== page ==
Book Review : Johnny Shaw - Floodgate (2016)
Annabella Colombo, like thousands of others, died on that December day. In a matter of hours, the city burnt out of control in the largest gang war recorded in American history. An unnatural disaster.
The papers called it the Flood.
Portland-based writer Johnny Shaw is kind of the Shane Black of contemporary literature. He writes humorous genre novels about rudderless and turbulent men bending the law to solve problems an indifferent and impotent system would otherwise be unable to solve. They're very American novels by nature. His protagonists take responsibility for their lives, kick ass and take names. Needless to say, Shaw's always a lot of fun to read. His fourth and latest novel Floodgate is sprawling, unpredictable and unapologetically colorful. Other reviewers compared it to Sin City, which is not completely wrong. They're in the same ballpark in terms of narrative experience. I have to admit, though. It's Johnny Shaw's most memorable novel since his debut Dove Season.
Floodgate is the story of Andy Destra, an disgraced cop turned conspiracy theorist in beautiful (and very fictional) Auction City, USA. Despite being framed and kicked off the force, Andy is still fighting the good fight and looking to rid the city of an inherent and seemingly generalized corruption he could never prove. He's what you may call a hopeless optimist. He gets an unexpected breakthrough the day a mysterious woman named Kate Girard drops by his grandmother's retirement home. Girard briefly worked for the DA's office in the 1960s and dropped from the face of the Earth soon afterwards. Andy's investigation on her will bring him back to the Flood, a violent gang war which Auction City never really recovered from. How did the Flood really end? Was gang violence eradicated or merely contained. Andy's quest for truth and justice will lead him right to what has been slowly destroying Auction City since the Flood.
I love that Johnny Shaw has no use whatsoever for realism. Contemporary hardboiled mysteries and noir are defined by grit, bleakness and visceral storytelling. Not Johnny Shaw's novels. Oh, no sir. Shaw doesn't give a fuck. Floodgate reads like a conspiracy theory set in alternate history America. Auction City is a vibrant and unique creation crawling with colorful bad guys, secret passageways and it's weighted down by an untold history Johnny Shaw walks us through with the same passion than his protagonist. Speaking of which, I thought Andy Destra was a quite successful underdog protagonist. He lives in miserable conditions, being forsaken by the city he served for many years yet he's such a positive and passionate person about investigating, he's hard not to like. Andy's living condition are exposed by Shaw, but the character never complains about them. He's possessed by his mission AND he's got a killer self-depreciating sense of humor.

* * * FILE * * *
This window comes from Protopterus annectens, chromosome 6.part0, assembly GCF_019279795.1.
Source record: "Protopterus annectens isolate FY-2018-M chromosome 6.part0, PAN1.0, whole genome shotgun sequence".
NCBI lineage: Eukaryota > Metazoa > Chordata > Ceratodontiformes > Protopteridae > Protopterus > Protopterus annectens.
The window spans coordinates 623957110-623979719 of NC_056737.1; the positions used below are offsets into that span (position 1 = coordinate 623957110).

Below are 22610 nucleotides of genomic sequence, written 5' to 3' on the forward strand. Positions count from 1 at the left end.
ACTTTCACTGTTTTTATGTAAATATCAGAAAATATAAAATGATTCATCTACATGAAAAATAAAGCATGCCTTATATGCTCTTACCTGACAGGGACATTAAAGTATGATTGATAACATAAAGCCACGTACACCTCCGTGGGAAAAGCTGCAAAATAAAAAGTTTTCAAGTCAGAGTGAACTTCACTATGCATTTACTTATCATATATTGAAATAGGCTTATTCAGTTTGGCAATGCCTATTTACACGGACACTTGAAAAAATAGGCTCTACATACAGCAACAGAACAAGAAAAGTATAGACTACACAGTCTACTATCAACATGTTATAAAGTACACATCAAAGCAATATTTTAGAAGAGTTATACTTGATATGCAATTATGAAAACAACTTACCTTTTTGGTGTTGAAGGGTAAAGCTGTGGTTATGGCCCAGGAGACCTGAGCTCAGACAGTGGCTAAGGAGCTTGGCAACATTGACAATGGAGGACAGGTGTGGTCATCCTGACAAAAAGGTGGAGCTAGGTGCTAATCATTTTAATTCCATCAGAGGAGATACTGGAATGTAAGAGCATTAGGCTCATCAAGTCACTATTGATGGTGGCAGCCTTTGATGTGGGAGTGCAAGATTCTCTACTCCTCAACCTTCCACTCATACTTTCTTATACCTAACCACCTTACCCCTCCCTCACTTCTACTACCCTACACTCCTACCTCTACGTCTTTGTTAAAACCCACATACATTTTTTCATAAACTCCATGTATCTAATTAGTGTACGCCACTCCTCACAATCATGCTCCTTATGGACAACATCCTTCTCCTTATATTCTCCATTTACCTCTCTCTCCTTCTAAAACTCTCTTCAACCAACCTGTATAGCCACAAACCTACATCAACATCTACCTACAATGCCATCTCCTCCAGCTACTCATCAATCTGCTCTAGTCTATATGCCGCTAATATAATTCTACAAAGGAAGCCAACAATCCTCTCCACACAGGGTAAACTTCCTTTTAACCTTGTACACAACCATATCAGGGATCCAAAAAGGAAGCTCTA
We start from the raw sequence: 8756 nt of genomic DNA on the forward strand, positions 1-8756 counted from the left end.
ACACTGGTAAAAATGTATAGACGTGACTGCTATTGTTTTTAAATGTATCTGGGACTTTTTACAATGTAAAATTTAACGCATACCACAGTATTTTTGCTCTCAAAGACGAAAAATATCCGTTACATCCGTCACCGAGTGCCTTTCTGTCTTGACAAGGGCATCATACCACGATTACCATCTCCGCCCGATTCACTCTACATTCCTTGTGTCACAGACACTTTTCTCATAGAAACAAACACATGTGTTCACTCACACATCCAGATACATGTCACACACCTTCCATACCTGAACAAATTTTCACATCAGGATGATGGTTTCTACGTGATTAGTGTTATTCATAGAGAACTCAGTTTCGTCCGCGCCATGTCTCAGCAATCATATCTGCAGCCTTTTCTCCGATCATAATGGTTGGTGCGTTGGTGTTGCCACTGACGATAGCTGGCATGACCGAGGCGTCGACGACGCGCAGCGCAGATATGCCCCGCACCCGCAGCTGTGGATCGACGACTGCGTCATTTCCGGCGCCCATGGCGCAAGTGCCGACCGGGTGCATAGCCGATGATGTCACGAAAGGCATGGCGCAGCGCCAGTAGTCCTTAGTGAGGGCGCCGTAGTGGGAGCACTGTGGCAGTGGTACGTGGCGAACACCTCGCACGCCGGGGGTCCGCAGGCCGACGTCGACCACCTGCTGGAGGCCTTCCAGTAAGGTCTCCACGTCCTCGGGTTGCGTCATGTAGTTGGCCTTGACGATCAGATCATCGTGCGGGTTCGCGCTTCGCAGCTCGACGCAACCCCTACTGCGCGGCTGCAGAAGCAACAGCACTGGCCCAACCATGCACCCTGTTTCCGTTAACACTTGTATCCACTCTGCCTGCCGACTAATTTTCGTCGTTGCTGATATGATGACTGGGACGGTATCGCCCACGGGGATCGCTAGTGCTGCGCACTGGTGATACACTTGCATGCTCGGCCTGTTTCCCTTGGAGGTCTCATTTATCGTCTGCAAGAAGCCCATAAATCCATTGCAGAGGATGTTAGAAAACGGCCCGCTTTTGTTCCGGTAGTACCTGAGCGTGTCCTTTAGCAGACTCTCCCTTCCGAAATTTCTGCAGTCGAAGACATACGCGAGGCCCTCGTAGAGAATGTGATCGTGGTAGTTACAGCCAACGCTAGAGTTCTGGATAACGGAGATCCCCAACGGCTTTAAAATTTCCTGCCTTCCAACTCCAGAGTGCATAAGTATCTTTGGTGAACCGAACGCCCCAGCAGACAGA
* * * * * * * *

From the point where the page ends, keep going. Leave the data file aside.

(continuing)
That said, I thought Floodgate suffered from a problem I've seen before in Johnny Shaw's novels: it's way too big for what it's trying to be. Let me explain. Floodgate has a conventional thriller structure: half the book builds a mystery and half deals with the unraveling consequences of solving it. Shaw keeps it floored down for too long and loses dramatic effect. At some point there's just too many characters doing too many things, I'm losing the sense of scope and dramatic momentum. It had also happened in Dove Season. That and the colorful, cartoon-y nature of Floodgate somewhat undermined the menacing nature certain characters were supposed to have. The members of a certain shadowy organization never really seemed dangerous to me. I just took Johnny Shaw's word that they were. The flaws of Floodgate didn't really undermine the reading experience for me. I still had a blast. It just got out of control towards the end.
I love reading Johnny Shaw's because they're straight, colorful, well-structured and it's easy to think critically about them. Floodgate was a memorable read for many reasons: its giddy rejection of gritty realism, its powerful sense of place of a city that doesn't exist and the life-affirming optimism of its protagonist Andy Destra. I've read every novel Johnny Shaw has published (and then some) and Floodgate is one of the best things he's written so far. He's a rare bird in the landscape of contemporary literature. Few authors have figured their own things the way he did. I mean, you need to be in the mood for colorful and humorous material to enjoy him but he does his thing better than most authors out there. I've called him a heir to cult author Joe R. Lansdale in previous reviews, but Floodgate is the novel where he asserts himself as a force of his own.